Background: Once-in-a-lifetime screening for Barrett esophagus has been proposed for patients with gastroesophageal reflux disease (GERD), but there is little evidence of its cost-effectiveness.
Objective: 1) To determine the cost-effectiveness of screening high-risk groups for Barrett esophagus and providing surveillance to patients with Barrett esophagus and dysplasia or to all patients with Barrett esophagus and 2) to compare the results with the cost-effectiveness of no screening or surveillance.
Design: A decision analytic model was developed to examine no screening or surveillance and screening and surveillance for Barrett esophagus with dysplasia only or Barrett esophagus without dysplasia every 2 to 5 years. Low- or high-grade dysplasia received surveillance every 6 or 3 months, respectively.
Data sources: Published literature and the Health Care Financing Administration.
Target population: 50-year-old white men with symptoms of GERD.
Time horizon: 50 years of age until 80 years of age or death.
Perspective: Third-party payer.
Outcome measure: Incremental cost-effectiveness ratio.
Results of base-case analysis: Screening with surveillance limited to patients with Barrett esophagus with dysplasia required $10 440 per quality-adjusted life-year (QALY) saved compared to no screening or surveillance. The incremental cost-effectiveness ratio of surveillance every 5 years in patients with Barrett esophagus without dysplasia compared to surveillance of patients with Barrett esophagus with dysplasia was $596 000 per QALY saved.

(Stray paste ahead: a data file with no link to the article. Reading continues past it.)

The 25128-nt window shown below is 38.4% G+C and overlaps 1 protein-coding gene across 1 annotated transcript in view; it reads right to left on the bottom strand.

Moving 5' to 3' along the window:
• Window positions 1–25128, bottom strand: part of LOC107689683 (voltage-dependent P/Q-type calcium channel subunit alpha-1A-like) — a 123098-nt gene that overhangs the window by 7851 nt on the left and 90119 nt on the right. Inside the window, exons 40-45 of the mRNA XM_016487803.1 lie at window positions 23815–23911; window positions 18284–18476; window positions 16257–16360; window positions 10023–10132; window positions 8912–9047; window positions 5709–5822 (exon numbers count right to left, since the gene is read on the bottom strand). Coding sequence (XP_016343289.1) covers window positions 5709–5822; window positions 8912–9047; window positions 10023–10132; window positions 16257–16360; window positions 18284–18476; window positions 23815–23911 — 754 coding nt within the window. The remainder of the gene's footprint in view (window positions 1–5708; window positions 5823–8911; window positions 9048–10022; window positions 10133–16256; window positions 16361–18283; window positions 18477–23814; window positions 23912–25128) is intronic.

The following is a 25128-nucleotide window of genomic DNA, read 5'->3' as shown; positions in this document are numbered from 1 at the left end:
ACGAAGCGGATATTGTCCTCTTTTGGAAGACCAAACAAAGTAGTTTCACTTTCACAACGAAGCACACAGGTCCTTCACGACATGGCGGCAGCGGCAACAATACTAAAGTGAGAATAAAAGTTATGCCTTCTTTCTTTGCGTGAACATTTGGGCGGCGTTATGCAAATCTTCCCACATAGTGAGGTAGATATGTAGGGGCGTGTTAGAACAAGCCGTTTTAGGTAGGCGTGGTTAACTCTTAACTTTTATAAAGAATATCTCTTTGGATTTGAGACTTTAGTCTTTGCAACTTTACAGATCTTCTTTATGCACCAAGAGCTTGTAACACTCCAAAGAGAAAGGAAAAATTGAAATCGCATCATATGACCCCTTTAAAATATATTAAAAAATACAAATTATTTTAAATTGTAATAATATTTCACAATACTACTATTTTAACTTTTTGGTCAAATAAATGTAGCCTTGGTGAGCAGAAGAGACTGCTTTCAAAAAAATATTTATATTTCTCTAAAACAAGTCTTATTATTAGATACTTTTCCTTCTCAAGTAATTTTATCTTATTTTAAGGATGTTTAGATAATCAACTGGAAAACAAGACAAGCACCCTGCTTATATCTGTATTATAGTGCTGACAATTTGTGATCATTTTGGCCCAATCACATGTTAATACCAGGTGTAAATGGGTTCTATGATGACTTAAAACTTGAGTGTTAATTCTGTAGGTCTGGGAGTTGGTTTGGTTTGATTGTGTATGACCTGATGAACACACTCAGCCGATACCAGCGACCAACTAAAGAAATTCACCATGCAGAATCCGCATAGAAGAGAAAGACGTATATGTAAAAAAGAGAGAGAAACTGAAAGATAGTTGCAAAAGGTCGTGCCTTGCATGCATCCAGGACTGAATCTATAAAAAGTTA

Results of sensitivity analysis: The annual incidence of adenocarcinoma must exceed 1 case per 54 patient-years of follow-up (1.9%) for surveillance of Barrett esophagus without dysplasia every 5 years to yield an incremental cost-effectiveness ratio less than $50 000 per QALY saved.
Conclusions: Screening 50-year-old men with symptoms of GERD to detect adenocarcinoma associated with Barrett esophagus is probably cost-effective. However, subsequent surveillance of patients with Barrett esophagus but no dysplasia, even at 5-year intervals, is an expensive practice.